Washington University Chancellor Wrighton reflects on diversity, value, and community commitment | St. Louis Public Radio

Washington University Chancellor Wrighton reflects on diversity, value, and community commitment

Aug 24, 2015

Washington University Chancellor Mark Wrighton (left) spoke with education reporter Dale Singer (right) on "St. Louis on the Air."
Credit File | Áine O'Connor | St. Louis Public Radio

On Monday, students, faculty, and staff members of Washington University in St. Louis crossed campus for the first day of classes. They are a lucky bunch: Wash U. is one of the region’s—and the country’s—premiere universities, highly-ranked nationwide in areas from academic programs to student life to campus food options.

Over the past twenty years, Wash U. has experienced tremendous growth in prestige, enrollment, and programming. With that growth have come changes and challenges—from inside and outside the university.

Students have spoken out in publications and groups against the school’s lack of socioeconomic diversity, prompting an administrative response to bring Wash U.’s financial aid to the level of its peer institutions. The national spotlight shone on St. Louis since last August’s Ferguson protests area has prompted university initiatives on gun violence, community introspection, and digital documentation. And tuition at Wash U. rises with its peer institutions’.

On Monday, Chancellor Mark Wrighton discussed the cost and value of a Washington University education with host Don Marsh and education reporter Dale Singer.

A major employer in the region and a strong recruiter of talented students nationwide, Wash U. has about 13,000 students and an equal number of employees, Wrighton said.

While the school’s prestige grows and admissions rate contracts, Wash U. is still making admissions a strong priority—as strong as it was 21 years ago, when Wrighton began his tenure. “As I assumed the chancellorship in 1995, we resolved to focus on three key objectives in connection with admissions: quality, diversity, and affordability,” Wrighton said.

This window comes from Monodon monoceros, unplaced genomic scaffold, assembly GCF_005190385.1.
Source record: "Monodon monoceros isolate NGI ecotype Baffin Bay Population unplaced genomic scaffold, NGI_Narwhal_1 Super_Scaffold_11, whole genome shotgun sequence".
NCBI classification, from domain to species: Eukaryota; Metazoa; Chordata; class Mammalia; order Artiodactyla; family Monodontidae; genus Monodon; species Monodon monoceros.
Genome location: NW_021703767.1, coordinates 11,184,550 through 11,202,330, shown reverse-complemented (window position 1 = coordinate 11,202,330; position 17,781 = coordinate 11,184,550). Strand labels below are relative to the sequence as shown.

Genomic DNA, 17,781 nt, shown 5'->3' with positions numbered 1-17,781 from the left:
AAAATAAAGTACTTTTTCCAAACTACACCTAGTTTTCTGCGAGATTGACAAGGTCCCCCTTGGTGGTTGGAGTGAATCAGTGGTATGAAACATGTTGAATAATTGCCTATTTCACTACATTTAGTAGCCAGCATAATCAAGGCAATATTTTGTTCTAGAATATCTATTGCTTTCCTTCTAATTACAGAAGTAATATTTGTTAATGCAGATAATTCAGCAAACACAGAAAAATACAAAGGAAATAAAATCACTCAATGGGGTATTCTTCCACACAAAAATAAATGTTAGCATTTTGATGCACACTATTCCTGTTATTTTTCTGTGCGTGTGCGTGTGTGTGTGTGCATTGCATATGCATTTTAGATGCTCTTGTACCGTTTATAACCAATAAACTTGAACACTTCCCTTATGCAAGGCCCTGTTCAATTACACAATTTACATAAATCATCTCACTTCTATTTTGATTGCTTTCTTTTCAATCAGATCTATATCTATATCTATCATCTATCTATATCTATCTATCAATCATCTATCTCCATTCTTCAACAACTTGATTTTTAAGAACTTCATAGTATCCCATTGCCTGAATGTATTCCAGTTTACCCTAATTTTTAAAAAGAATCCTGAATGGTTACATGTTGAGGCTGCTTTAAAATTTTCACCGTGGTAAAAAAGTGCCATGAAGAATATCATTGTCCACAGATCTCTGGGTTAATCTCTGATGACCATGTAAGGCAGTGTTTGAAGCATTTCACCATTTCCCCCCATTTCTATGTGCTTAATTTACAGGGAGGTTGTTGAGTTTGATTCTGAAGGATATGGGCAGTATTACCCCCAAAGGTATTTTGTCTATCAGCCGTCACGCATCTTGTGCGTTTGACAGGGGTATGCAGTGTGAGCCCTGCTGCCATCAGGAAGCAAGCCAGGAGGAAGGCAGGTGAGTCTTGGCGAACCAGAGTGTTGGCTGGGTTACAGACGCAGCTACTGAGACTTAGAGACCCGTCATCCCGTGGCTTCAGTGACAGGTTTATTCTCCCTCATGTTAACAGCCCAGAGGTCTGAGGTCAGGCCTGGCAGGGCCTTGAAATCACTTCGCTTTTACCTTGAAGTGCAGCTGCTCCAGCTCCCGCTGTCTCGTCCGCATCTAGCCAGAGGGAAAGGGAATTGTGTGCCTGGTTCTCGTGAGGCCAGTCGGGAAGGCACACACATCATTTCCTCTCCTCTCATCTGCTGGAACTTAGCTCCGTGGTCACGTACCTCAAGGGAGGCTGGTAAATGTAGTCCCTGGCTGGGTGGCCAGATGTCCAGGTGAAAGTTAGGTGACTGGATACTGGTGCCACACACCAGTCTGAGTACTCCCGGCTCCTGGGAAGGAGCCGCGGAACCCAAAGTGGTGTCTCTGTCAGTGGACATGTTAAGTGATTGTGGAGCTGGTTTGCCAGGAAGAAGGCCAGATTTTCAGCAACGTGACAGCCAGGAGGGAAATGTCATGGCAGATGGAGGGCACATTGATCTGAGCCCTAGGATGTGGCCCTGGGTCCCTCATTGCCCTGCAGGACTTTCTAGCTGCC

Quality is rarely called into question, but diversity and affordability? Students have spoken out in publications and groups against the school’s lack of socioeconomic diversity, prompting an administrative response to bring Wash U.’s financial aid to the level of its peer institutions. And undergrad tuition this year is $63,000, including room and board.

Wrighton pointed to Wash U.’s most recent admissions statistics as an indication that the school is serious about increasing diversity. “This year has been particularly rewarding. We’ve taken a step forward on recruiting more African-American students, up from 6 percent last year to 9 percent this year.” The school’s proportion of Hispanic students, he said, has moved similarly, from 5 to 9 percent. And the proportion of admitted students eligible for Pell Grants has grown to almost 12 percent, Wrighton said—lifting Wash U. to the level of schools like Caltech and Princeton.